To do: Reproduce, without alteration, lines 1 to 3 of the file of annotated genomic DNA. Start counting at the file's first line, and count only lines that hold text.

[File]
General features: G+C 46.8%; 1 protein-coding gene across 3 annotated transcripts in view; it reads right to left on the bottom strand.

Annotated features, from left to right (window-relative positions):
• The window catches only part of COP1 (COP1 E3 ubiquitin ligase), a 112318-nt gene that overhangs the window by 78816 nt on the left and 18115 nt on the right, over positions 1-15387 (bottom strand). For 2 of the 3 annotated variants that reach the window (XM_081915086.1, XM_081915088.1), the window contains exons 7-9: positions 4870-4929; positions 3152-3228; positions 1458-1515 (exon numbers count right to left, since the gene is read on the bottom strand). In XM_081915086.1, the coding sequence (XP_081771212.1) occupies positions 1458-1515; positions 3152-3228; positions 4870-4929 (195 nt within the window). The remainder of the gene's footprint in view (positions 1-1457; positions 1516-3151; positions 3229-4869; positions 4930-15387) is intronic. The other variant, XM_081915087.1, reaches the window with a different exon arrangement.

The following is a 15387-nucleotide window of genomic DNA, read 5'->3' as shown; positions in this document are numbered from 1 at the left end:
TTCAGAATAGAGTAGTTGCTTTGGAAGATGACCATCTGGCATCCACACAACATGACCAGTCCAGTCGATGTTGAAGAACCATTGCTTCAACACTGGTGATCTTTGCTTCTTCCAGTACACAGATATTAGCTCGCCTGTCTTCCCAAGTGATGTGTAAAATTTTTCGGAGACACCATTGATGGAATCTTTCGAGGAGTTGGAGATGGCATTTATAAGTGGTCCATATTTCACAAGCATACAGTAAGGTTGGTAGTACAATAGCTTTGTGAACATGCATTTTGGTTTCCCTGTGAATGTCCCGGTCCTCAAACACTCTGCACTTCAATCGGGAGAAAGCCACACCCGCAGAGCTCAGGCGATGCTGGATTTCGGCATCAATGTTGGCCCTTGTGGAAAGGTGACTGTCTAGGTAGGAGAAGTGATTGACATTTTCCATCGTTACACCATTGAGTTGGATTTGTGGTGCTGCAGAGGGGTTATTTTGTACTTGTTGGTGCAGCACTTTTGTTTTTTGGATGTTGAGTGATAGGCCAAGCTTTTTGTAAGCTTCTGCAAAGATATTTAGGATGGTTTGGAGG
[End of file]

General features: G+C 46.8%; 1 protein-coding gene across 3 annotated transcripts in view; it reads right to left on the bottom strand.

Annotated features, from left to right (window-relative positions):
• The window catches only part of COP1 (COP1 E3 ubiquitin ligase), a 112318-nt gene that overhangs the window by 78816 nt on the left and 18115 nt on the right, over positions 1-15387 (bottom strand). For 2 of the 3 annotated variants that reach the window (XM_081915086.1, XM_081915088.1), the window contains exons 7-9: positions 4870-4929; positions 3152-3228; positions 1458-1515 (exon numbers count right to left, since the gene is read on the bottom strand). In XM_081915086.1, the coding sequence (XP_081771212.1) occupies positions 1458-1515; positions 3152-3228; positions 4870-4929 (195 nt within the window). The remainder of the gene's footprint in view (positions 1-1457; positions 1516-3151; positions 3229-4869; positions 4930-15387) is intronic. The other variant, XM_081915087.1, reaches the window with a different exon arrangement.